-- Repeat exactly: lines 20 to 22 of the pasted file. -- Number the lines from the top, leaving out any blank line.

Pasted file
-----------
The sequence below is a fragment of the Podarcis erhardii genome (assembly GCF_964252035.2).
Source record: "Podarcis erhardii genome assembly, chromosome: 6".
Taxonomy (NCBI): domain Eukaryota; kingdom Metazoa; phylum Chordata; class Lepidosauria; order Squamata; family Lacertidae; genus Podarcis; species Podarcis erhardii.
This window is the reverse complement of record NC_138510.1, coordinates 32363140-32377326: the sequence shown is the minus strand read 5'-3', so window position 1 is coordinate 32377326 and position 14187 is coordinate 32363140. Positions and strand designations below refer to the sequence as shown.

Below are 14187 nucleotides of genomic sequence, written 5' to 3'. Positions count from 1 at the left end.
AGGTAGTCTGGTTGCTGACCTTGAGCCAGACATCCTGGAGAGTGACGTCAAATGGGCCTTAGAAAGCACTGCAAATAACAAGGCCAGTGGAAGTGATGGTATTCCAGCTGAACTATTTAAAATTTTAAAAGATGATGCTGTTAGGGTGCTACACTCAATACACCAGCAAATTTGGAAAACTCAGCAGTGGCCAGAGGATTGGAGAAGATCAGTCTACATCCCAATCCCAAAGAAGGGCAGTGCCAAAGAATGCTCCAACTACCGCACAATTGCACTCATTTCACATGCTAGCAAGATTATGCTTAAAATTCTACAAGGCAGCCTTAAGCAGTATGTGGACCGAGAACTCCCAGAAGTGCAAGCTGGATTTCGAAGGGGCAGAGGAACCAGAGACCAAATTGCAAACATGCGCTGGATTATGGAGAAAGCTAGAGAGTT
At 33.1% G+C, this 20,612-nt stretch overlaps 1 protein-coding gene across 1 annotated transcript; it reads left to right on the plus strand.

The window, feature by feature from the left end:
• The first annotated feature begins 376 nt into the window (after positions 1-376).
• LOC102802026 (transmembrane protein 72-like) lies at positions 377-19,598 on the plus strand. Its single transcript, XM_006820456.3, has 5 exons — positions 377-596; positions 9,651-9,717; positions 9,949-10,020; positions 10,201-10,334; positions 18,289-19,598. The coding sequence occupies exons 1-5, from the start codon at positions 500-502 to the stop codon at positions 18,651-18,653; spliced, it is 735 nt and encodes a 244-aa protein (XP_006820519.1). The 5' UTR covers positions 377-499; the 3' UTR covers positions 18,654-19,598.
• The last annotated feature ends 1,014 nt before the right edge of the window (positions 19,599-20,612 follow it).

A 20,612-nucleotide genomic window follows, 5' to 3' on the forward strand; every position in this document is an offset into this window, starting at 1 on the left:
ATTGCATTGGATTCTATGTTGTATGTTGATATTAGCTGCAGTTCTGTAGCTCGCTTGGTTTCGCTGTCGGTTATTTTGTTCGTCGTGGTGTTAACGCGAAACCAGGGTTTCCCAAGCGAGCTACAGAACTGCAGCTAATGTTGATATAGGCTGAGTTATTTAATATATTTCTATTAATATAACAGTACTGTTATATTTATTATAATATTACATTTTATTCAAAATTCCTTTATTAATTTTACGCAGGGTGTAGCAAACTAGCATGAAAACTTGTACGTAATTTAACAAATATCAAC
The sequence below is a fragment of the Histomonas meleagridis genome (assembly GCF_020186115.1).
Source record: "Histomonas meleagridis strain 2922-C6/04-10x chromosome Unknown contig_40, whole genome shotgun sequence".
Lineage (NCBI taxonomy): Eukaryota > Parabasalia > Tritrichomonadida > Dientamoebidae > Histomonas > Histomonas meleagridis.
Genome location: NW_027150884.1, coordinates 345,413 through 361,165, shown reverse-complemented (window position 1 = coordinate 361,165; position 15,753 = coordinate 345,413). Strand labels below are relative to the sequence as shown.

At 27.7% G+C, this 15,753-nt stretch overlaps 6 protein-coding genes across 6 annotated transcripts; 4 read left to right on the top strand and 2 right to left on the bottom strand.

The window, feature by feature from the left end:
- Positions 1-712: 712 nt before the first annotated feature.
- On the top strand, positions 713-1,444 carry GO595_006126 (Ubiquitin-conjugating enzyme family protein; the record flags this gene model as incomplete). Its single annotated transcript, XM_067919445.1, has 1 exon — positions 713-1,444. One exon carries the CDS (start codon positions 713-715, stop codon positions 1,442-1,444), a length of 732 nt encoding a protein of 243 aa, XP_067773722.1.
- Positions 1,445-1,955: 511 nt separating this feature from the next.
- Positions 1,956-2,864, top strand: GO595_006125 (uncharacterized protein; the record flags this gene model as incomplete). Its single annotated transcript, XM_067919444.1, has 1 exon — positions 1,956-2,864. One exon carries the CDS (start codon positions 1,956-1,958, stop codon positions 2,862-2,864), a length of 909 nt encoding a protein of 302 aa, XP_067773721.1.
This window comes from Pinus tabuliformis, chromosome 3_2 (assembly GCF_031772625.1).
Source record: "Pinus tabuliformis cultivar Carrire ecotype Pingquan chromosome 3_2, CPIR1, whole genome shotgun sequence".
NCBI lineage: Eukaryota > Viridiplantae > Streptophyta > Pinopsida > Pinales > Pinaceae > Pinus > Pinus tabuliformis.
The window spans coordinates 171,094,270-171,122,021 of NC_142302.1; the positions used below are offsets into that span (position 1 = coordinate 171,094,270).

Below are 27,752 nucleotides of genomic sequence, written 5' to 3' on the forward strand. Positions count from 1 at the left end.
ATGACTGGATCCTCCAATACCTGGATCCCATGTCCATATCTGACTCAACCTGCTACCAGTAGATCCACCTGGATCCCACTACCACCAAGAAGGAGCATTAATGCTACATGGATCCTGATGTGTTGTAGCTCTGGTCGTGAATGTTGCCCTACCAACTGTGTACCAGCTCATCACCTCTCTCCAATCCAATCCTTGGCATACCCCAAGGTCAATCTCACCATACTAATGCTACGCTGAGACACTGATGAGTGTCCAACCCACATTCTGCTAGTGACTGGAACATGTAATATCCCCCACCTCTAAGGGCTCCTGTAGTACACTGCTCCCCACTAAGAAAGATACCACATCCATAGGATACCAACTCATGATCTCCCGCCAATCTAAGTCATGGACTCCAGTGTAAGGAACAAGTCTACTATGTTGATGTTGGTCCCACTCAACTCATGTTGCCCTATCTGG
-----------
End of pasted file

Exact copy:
- Positions 1-712: 712 nt before the first annotated feature.
- On the top strand, positions 713-1,444 carry GO595_006126 (Ubiquitin-conjugating enzyme family protein; the record flags this gene model as incomplete). Its single annotated transcript, XM_067919445.1, has 1 exon — positions 713-1,444. One exon carries the CDS (start codon positions 713-715, stop codon positions 1,442-1,444), a length of 732 nt encoding a protein of 243 aa, XP_067773722.1.
- Positions 1,445-1,955: 511 nt separating this feature from the next.